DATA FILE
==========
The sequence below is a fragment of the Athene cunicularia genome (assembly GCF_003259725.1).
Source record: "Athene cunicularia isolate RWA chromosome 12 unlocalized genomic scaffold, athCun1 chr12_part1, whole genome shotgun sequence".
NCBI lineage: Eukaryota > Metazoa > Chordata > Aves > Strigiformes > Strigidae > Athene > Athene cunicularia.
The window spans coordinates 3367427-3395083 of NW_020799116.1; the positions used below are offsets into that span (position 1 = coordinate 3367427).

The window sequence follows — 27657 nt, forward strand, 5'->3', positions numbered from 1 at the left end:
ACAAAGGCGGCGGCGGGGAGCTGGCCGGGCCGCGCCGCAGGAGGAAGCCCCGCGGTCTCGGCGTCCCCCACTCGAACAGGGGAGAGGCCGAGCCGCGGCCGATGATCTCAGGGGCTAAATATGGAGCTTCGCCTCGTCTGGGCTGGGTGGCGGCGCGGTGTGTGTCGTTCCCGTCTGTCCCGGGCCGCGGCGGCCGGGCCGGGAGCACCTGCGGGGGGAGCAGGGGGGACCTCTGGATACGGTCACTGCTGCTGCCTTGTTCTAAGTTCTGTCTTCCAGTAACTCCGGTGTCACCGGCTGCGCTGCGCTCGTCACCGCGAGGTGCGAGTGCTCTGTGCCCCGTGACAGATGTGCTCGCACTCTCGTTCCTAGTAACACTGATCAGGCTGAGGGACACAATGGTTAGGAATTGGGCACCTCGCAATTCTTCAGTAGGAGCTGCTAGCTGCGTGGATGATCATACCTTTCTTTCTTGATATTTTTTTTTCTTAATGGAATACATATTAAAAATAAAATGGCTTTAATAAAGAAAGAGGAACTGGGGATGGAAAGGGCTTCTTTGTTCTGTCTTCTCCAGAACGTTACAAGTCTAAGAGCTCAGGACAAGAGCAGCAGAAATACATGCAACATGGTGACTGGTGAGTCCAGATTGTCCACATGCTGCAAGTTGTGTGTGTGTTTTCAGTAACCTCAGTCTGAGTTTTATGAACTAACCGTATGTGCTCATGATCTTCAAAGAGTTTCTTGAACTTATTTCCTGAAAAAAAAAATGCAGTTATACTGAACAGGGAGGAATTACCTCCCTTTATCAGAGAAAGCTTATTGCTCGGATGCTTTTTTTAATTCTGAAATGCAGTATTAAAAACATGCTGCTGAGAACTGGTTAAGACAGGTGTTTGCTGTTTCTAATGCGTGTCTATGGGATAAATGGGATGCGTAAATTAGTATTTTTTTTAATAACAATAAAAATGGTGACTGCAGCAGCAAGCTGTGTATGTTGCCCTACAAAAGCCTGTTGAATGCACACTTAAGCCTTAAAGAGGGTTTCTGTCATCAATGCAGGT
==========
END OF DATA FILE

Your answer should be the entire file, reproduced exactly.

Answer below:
The sequence below is a fragment of the Athene cunicularia genome (assembly GCF_003259725.1).
Source record: "Athene cunicularia isolate RWA chromosome 12 unlocalized genomic scaffold, athCun1 chr12_part1, whole genome shotgun sequence".
NCBI lineage: Eukaryota > Metazoa > Chordata > Aves > Strigiformes > Strigidae > Athene > Athene cunicularia.
The window spans coordinates 3367427-3395083 of NW_020799116.1; the positions used below are offsets into that span (position 1 = coordinate 3367427).

The window sequence follows — 27657 nt, forward strand, 5'->3', positions numbered from 1 at the left end:
ACAAAGGCGGCGGCGGGGAGCTGGCCGGGCCGCGCCGCAGGAGGAAGCCCCGCGGTCTCGGCGTCCCCCACTCGAACAGGGGAGAGGCCGAGCCGCGGCCGATGATCTCAGGGGCTAAATATGGAGCTTCGCCTCGTCTGGGCTGGGTGGCGGCGCGGTGTGTGTCGTTCCCGTCTGTCCCGGGCCGCGGCGGCCGGGCCGGGAGCACCTGCGGGGGGAGCAGGGGGGACCTCTGGATACGGTCACTGCTGCTGCCTTGTTCTAAGTTCTGTCTTCCAGTAACTCCGGTGTCACCGGCTGCGCTGCGCTCGTCACCGCGAGGTGCGAGTGCTCTGTGCCCCGTGACAGATGTGCTCGCACTCTCGTTCCTAGTAACACTGATCAGGCTGAGGGACACAATGGTTAGGAATTGGGCACCTCGCAATTCTTCAGTAGGAGCTGCTAGCTGCGTGGATGATCATACCTTTCTTTCTTGATATTTTTTTTTCTTAATGGAATACATATTAAAAATAAAATGGCTTTAATAAAGAAAGAGGAACTGGGGATGGAAAGGGCTTCTTTGTTCTGTCTTCTCCAGAACGTTACAAGTCTAAGAGCTCAGGACAAGAGCAGCAGAAATACATGCAACATGGTGACTGGTGAGTCCAGATTGTCCACATGCTGCAAGTTGTGTGTGTGTTTTCAGTAACCTCAGTCTGAGTTTTATGAACTAACCGTATGTGCTCATGATCTTCAAAGAGTTTCTTGAACTTATTTCCTGAAAAAAAAAATGCAGTTATACTGAACAGGGAGGAATTACCTCCCTTTATCAGAGAAAGCTTATTGCTCGGATGCTTTTTTTAATTCTGAAATGCAGTATTAAAAACATGCTGCTGAGAACTGGTTAAGACAGGTGTTTGCTGTTTCTAATGCGTGTCTATGGGATAAATGGGATGCGTAAATTAGTATTTTTTTTAATAACAATAAAAATGGTGACTGCAGCAGCAAGCTGTGTATGTTGCCCTACAAAAGCCTGTTGAATGCACACTTAAGCCTTAAAGAGGGTTTCTGTCATCAATGCAGGT